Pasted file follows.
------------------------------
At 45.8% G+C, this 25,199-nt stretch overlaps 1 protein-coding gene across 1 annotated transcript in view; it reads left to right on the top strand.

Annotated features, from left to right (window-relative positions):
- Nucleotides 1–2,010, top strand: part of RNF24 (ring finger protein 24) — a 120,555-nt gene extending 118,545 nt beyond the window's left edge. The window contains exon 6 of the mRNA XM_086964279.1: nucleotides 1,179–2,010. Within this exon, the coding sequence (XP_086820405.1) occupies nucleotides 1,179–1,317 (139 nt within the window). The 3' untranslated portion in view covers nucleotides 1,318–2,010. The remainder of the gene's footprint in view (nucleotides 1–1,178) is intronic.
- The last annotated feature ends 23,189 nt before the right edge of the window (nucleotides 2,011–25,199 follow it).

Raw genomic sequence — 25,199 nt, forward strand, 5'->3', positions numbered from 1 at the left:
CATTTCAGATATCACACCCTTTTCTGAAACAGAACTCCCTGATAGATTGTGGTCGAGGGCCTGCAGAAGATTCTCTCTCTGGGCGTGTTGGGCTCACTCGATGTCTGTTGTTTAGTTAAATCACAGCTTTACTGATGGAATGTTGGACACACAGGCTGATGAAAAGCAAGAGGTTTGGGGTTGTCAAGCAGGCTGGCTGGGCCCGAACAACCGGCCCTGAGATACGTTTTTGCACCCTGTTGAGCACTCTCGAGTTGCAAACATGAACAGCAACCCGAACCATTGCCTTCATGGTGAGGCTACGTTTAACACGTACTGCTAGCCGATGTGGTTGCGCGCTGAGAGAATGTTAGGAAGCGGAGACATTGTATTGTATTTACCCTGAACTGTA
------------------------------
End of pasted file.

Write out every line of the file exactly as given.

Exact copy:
At 45.8% G+C, this 25,199-nt stretch overlaps 1 protein-coding gene across 1 annotated transcript in view; it reads left to right on the top strand.

Annotated features, from left to right (window-relative positions):
- Nucleotides 1–2,010, top strand: part of RNF24 (ring finger protein 24) — a 120,555-nt gene extending 118,545 nt beyond the window's left edge. The window contains exon 6 of the mRNA XM_086964279.1: nucleotides 1,179–2,010. Within this exon, the coding sequence (XP_086820405.1) occupies nucleotides 1,179–1,317 (139 nt within the window). The 3' untranslated portion in view covers nucleotides 1,318–2,010. The remainder of the gene's footprint in view (nucleotides 1–1,178) is intronic.
- The last annotated feature ends 23,189 nt before the right edge of the window (nucleotides 2,011–25,199 follow it).

Raw genomic sequence — 25,199 nt, forward strand, 5'->3', positions numbered from 1 at the left:
CATTTCAGATATCACACCCTTTTCTGAAACAGAACTCCCTGATAGATTGTGGTCGAGGGCCTGCAGAAGATTCTCTCTCTGGGCGTGTTGGGCTCACTCGATGTCTGTTGTTTAGTTAAATCACAGCTTTACTGATGGAATGTTGGACACACAGGCTGATGAAAAGCAAGAGGTTTGGGGTTGTCAAGCAGGCTGGCTGGGCCCGAACAACCGGCCCTGAGATACGTTTTTGCACCCTGTTGAGCACTCTCGAGTTGCAAACATGAACAGCAACCCGAACCATTGCCTTCATGGTGAGGCTACGTTTAACACGTACTGCTAGCCGATGTGGTTGCGCGCTGAGAGAATGTTAGGAAGCGGAGACATTGTATTGTATTTACCCTGAACTGTA